By Tony Barthel
While the RV industry creates an ever-increasing number of unique floor plans, there is a whole community of people who just don’t find what they’re looking for on the floor of an RV showroom. There is a large community of people who have converted cargo trailers to RVs for a variety of reasons. We find out why.
“I think it is safe to say the main two objectives of converting a cargo trailer are quality and cost. Many of us can convert a cargo trailer for less than going out and buying a brand-new camper. The biggest factor being the quality of our conversion will be better built, insulated better, set up exactly how we want and will outlast many of the standard campers being sold today,” wrote Nate Dettmer in a forum for cargo trailer camper conversions. “It takes time and dedication to convert, and some basic skills, so it isn’t for everyone, and those who want a trailer ready to go can buy the manufactured campers.”
This was echoed by a number of people in the group, who happily shared pictures of their conversions. And the conversions range from elaborate rigs that almost completely hid their cargo trailer roots to rigs that were almost more cargo trailer than RV.
According to many, that’s the point. You can create a cargo trailer conversion that absolutely fits your needs, given that you have the skills to do so.
What are they like?
You might envision a cargo trailer conversion to be basically a workshop with cots and, sure, some fall into that description. In fact, some of the folks who have converted cargo trailers to RVs do so specifically to be able to take their work with them. They want to have some provision of converting the trailer to optimize work or camping configuration depending on how it’s being used at the time.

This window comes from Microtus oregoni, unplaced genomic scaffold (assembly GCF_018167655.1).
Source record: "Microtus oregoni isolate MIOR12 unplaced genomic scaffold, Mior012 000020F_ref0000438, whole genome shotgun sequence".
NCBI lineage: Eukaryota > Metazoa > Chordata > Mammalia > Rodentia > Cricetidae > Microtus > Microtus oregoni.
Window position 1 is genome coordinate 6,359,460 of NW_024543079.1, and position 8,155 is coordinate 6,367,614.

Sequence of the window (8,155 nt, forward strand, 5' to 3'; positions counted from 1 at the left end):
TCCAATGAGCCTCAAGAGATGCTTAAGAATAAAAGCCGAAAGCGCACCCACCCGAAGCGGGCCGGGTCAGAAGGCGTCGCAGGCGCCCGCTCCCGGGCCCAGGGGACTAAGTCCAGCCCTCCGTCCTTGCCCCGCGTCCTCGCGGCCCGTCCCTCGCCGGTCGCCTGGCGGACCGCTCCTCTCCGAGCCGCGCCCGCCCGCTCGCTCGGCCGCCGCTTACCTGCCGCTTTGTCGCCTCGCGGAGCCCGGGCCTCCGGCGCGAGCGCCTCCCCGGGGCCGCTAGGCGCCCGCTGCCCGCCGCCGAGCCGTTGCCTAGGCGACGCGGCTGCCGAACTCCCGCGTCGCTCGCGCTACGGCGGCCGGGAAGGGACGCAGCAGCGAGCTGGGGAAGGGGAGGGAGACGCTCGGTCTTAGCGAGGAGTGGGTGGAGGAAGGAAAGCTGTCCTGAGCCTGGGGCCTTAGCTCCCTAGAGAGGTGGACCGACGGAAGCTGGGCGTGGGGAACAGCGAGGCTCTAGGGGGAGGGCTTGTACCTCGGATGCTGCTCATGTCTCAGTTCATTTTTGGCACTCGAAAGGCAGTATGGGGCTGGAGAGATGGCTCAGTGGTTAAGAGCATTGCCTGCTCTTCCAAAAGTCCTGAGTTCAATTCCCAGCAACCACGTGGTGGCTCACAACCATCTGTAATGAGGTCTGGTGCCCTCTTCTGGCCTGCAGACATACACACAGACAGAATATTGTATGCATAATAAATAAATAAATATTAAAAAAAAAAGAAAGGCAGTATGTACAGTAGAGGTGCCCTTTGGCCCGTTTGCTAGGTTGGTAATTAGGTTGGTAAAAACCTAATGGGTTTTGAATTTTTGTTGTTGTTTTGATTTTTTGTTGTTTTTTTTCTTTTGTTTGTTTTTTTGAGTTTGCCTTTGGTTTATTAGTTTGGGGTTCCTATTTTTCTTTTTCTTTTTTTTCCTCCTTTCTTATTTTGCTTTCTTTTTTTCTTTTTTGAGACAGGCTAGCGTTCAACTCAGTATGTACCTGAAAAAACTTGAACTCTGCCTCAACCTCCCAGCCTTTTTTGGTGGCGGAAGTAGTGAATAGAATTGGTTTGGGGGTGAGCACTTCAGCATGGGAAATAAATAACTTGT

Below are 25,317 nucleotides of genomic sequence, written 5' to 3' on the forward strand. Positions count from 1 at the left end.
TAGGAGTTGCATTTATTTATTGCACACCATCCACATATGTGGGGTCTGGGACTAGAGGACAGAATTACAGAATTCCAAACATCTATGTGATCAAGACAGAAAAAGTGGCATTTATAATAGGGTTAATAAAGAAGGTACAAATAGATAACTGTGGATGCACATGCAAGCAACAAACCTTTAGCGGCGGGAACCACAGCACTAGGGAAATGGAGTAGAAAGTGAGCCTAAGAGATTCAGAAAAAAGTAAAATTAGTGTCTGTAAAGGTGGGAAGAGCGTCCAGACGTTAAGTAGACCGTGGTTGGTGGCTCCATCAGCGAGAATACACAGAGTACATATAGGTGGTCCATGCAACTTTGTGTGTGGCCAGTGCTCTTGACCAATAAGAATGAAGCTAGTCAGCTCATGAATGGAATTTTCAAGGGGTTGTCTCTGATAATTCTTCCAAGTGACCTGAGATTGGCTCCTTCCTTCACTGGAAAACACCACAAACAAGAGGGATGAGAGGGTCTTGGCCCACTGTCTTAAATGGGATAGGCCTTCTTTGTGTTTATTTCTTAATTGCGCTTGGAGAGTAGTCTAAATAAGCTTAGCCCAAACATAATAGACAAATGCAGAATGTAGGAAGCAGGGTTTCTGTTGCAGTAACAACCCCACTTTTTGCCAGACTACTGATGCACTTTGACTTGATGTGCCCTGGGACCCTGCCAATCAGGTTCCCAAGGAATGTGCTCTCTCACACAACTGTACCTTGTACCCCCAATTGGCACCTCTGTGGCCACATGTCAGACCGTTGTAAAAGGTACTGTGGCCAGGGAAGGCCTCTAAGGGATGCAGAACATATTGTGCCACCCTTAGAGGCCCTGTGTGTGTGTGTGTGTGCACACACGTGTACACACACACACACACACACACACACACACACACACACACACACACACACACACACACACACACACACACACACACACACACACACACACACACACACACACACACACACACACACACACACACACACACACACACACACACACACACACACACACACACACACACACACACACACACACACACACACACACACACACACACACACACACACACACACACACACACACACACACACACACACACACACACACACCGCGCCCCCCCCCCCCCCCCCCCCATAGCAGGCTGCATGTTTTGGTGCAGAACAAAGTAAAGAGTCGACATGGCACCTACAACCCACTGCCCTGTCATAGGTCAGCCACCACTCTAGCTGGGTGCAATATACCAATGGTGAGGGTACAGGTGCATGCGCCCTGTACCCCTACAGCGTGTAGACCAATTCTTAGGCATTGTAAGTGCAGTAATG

But there are also some that are very elaborate with beautiful cabinetry, innovative layouts, masterfully clever convertible surfaces and much more. Everybody has that one friend who can look at a piece of wood and a box of screws and turn them into jaw-dropping art. That’s true in cargo trailer conversions as well. Some people are really good at this and the workmanship shows.
Many of the respondents also cited quality issues with commercially built RVs. Many of these comments could be summed up by a response from David Johnson, who wrote, “We love showing our style of quality, the way we built our rigs to last, take a beating, outlast typical mass-produced travel trailer or RV, and we love the process…”
Another factor is size. Many of the cargo trailer conversions I was shown were much smaller than the typical toy haulers produced by RV companies.
Ryan Macke highlighted this by writing, “Quality and wants. I looked at toy haulers and if I was going to get everything that I wanted, I would have had to buy a 24- to 30-plus-foot-long toy hauler. I did not want to have to store and tow something that large. I have a 7×16 enclosed trailer that I’ve converted that has everything I want, exactly how I want it, and great quality because I built it using real wood.”
Cargo hauling was mentioned by a solid number of the people who indicated that they were bringing some sort of recreational toys, from side-by-side vehicles to motorcycles to bicycles and kayaks. Carrying adventure gear was a priority for some, but not nearly as many as one might assume. In fact, many of the trailers I was shown had almost completely disguised their cargo-carrying roots in favor of having more elaborate living quarters.
But there were also converters who started with large car haulers and other larger trailers. Indeed, some even converted gooseneck car haulers and work trailers so, for some, size mattered and they went big.